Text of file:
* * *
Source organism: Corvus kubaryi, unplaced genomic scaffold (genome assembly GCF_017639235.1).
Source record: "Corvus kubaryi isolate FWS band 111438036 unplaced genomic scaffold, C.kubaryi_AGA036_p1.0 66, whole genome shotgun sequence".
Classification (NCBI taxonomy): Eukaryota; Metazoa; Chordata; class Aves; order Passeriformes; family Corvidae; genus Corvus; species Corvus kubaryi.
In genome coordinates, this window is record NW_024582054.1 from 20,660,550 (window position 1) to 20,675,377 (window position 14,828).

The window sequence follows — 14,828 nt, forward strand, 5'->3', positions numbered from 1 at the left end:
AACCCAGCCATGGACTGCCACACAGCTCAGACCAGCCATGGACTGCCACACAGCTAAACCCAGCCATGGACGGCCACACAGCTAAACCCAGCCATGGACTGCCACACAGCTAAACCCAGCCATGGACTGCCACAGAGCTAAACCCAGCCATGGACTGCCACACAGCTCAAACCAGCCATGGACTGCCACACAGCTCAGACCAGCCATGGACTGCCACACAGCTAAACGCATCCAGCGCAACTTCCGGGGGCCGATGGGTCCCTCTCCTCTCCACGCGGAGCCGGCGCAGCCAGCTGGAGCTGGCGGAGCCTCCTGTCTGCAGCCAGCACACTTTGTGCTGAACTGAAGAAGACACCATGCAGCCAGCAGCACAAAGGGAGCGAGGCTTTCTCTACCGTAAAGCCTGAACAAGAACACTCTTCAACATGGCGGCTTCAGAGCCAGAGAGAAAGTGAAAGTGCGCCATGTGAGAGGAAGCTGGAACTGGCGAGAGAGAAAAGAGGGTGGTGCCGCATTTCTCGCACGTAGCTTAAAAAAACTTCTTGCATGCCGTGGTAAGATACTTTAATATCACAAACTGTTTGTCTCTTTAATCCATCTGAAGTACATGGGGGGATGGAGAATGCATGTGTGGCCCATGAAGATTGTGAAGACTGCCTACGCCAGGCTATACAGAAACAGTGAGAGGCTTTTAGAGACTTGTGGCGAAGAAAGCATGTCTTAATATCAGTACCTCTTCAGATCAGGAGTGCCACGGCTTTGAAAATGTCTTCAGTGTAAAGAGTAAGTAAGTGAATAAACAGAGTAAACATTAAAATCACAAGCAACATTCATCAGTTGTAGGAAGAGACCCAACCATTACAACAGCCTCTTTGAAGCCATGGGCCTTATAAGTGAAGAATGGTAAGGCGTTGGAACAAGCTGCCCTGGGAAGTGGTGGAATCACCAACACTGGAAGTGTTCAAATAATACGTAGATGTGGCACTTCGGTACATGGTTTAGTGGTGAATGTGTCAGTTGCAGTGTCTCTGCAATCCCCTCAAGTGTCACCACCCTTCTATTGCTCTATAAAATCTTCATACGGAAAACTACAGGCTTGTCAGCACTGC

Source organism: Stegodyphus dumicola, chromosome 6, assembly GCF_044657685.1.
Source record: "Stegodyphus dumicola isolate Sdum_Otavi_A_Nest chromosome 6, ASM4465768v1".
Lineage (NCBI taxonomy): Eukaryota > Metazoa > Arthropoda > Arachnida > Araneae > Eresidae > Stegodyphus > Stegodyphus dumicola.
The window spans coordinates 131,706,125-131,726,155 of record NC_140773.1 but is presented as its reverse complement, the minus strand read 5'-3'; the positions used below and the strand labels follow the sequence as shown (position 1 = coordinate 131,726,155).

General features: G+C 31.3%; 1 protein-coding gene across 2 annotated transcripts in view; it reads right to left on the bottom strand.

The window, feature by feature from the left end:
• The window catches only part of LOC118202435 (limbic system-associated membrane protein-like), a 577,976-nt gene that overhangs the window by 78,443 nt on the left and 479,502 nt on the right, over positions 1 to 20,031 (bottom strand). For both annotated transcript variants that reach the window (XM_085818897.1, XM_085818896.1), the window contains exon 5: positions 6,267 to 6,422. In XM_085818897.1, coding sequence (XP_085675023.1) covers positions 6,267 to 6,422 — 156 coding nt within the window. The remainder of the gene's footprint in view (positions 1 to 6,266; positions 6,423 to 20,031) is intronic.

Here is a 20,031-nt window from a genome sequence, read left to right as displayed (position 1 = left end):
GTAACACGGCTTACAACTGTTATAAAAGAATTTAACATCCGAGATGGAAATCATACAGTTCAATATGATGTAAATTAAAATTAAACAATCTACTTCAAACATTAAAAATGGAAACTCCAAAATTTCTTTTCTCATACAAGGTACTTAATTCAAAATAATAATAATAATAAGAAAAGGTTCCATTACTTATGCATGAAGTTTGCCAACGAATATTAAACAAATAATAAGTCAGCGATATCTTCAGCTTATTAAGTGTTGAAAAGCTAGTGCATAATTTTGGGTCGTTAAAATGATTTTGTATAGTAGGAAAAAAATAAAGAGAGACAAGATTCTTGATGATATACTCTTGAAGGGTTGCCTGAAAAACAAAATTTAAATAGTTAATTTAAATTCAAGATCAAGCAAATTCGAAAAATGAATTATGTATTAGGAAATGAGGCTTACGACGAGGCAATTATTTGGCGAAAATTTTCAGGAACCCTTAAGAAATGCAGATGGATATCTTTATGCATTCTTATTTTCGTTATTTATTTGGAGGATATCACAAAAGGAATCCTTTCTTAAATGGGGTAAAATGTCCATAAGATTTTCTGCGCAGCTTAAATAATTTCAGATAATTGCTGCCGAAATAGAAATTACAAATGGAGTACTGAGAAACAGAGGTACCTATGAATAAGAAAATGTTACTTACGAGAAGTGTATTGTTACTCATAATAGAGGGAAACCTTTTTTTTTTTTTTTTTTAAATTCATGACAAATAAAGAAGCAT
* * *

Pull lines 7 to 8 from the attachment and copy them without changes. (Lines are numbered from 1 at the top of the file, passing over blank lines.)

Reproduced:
Source organism: Stegodyphus dumicola, chromosome 6, assembly GCF_044657685.1.
Source record: "Stegodyphus dumicola isolate Sdum_Otavi_A_Nest chromosome 6, ASM4465768v1".